That's due to two reasons. One, because I still love the game and wanted to contribute to it in any way possible. I chose UP because of my relationship with Suresh Raina. I've known him since our IPL days. Suresh and I are like brothers; we played four seasons together and we still remain in touch constantly. He approached me about this and that's what got me here. According to me, I'm just trying to help the emerging talent from the region. From what I see, young cricketers of India are seriously talented. They already have a fair idea of how to develop their game, which is great. Looking at the kids in India, I'm convinced that the future of Indian cricket is secure.

You certainly know a lot about the talent from this region. You've played with and against a few players from UP during your international career and in the IPL.
Like other regions in India, the game is alive and well in UP. The state has contributed some fine players to the game. Suresh Raina is one of the most talented ones I've seen. Then there's Praveen Kumar, the way he went about his game was a joy to watch. RP Singh, who is also from this region, was a decent bowler too. It's a really good set-up and it's a big state, so it's natural that there'll be ample talent here.

Your career was resurrected on that 2000-01 tour and you have played well in the IPL for over three seasons. What is your fondest memory from your trips to India?
I won't talk about one memory because my entire experience here has been pretty memorable. Apart from the cricket itself, I've always felt very relaxed and comfortable in India. I've admired and appreciated the affection that India has shown me over the years. Right from the start, I've felt that the people of India love cricket more than any other place in the world that I've travelled to. As a cricketer, it's a nice feeling. So, I've always had a very lovely association with the people, the game and the food here. The general culture here, the way you celebrate your festivals. There seems to be no indifference among the people of India.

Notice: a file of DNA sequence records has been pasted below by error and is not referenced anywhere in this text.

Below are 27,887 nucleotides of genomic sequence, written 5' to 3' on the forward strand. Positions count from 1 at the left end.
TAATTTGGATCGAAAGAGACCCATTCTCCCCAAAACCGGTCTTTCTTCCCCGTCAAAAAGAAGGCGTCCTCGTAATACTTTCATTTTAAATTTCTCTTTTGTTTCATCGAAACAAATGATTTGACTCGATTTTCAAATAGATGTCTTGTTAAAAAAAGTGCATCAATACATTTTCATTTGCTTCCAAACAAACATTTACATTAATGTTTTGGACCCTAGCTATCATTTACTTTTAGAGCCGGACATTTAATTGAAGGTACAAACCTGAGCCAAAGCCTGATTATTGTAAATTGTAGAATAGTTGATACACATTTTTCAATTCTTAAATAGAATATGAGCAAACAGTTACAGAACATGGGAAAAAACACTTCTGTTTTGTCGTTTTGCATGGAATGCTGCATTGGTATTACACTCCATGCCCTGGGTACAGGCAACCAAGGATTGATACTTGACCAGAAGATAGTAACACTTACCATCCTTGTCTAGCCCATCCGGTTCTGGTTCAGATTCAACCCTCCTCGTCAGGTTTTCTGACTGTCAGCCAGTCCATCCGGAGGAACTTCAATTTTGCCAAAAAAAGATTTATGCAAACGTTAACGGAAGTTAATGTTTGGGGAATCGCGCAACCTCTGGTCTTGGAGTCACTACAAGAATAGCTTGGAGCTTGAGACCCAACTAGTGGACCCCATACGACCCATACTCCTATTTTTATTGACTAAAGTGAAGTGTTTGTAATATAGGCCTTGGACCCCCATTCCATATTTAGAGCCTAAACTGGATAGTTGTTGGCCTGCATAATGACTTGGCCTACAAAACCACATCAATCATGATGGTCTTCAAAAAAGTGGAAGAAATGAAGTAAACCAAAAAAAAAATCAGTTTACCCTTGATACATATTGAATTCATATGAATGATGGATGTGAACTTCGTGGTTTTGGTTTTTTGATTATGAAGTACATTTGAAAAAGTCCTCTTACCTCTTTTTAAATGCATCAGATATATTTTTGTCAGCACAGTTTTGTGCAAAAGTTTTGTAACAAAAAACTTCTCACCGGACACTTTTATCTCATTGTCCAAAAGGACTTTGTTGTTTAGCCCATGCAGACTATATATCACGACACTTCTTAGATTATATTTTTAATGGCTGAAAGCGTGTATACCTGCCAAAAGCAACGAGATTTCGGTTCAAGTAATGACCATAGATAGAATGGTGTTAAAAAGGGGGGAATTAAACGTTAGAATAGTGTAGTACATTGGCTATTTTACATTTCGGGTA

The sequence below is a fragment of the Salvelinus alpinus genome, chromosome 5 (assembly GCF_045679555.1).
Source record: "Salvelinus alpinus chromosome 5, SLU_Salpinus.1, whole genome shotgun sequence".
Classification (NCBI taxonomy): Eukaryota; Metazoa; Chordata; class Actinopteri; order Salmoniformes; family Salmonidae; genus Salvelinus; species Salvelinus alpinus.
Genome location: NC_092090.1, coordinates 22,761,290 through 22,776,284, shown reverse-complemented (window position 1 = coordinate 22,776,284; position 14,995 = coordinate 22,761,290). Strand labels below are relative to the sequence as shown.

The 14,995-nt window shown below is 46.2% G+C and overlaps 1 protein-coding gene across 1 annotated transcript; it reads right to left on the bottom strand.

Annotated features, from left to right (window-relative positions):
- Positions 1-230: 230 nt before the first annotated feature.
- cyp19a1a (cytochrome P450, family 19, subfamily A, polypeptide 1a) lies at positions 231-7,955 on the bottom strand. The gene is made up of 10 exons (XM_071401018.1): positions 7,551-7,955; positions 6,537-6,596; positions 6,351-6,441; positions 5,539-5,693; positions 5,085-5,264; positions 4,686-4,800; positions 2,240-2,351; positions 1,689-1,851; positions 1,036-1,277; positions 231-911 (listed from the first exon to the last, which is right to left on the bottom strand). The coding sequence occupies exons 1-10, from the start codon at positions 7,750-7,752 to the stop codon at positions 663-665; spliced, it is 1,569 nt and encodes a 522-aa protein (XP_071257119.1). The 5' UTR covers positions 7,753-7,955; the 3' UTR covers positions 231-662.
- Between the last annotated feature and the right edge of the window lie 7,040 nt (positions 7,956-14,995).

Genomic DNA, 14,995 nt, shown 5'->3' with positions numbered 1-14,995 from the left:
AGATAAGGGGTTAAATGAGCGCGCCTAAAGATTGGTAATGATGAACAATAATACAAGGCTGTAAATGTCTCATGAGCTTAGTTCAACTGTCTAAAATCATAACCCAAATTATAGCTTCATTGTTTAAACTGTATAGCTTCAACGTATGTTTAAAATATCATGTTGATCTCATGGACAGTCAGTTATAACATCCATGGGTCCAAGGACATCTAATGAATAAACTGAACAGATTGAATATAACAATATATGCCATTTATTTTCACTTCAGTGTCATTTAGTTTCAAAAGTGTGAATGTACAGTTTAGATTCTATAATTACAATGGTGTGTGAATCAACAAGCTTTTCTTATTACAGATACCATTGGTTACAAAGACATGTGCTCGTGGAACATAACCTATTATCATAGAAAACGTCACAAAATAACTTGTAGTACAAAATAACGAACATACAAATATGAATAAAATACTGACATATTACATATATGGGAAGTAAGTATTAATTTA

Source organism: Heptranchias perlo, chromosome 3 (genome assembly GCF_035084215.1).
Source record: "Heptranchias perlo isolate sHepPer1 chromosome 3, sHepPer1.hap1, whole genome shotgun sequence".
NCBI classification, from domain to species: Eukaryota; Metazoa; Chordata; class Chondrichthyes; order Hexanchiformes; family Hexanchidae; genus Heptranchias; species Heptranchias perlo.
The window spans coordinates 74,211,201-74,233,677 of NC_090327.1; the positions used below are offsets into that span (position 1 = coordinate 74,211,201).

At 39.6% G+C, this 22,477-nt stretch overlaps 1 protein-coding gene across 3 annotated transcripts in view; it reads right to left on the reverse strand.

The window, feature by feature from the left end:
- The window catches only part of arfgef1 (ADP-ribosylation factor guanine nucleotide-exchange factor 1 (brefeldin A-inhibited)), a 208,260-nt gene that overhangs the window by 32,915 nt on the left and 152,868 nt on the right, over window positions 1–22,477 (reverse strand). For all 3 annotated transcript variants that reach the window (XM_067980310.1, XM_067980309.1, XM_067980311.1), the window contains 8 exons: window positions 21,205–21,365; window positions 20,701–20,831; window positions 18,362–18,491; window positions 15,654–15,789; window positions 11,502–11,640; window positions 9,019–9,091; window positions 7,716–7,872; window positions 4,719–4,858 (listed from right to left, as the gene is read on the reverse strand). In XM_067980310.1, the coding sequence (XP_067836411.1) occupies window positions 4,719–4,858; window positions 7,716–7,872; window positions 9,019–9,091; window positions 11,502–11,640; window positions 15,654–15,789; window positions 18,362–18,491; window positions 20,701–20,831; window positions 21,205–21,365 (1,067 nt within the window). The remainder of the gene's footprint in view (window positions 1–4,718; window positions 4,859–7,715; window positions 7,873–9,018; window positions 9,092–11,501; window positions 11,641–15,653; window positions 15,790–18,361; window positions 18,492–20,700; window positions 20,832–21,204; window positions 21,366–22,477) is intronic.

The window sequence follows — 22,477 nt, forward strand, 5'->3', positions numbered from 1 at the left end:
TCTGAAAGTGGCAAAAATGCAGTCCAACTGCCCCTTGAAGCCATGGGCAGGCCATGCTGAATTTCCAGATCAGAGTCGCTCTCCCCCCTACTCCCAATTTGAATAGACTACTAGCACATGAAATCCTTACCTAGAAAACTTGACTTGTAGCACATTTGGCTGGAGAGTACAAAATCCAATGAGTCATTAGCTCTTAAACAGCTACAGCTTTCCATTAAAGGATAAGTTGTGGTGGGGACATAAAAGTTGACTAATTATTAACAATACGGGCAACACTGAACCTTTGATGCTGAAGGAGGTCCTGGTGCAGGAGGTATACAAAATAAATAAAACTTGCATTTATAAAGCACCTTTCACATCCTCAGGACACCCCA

You spoke about the food here. That's something that India is known for. As a cricketer, you probably had your dietary restrictions but now you must be free to indulge. Any favourites in India?

Here, you are famous for your tandoors, sheesh kebabs and things like that. I think Lucknow and Delhi are famous for that. Just like when you say biryani, you think Hyderabad, North India expresses itself through its meats. Then you have the Rajasthani platters, which are magical. So, it's great coming to these parts of the country. I love food; so, to me, it's an easy and diverse place to eat. Talking about favourites, I really loved the buffalo milk curd here, and of course the pickles. I love how they play with the flavours on that one. It's something that is always very tasty yet simple. Then you have your signature Indian breads like the phulkas, the naans, and the parathas. All that stuff is simply magic. But the best and my absolute favourite by a long way is the yellow dal. That's a kind of comfort food for me.

http://timesofindia.indiatimes.com/sports/toi-cri/top-stories/Rahul-Dravid-was-Indias-best-player-away-from-home-Matthew-Hayden/articleshow/49661027.cms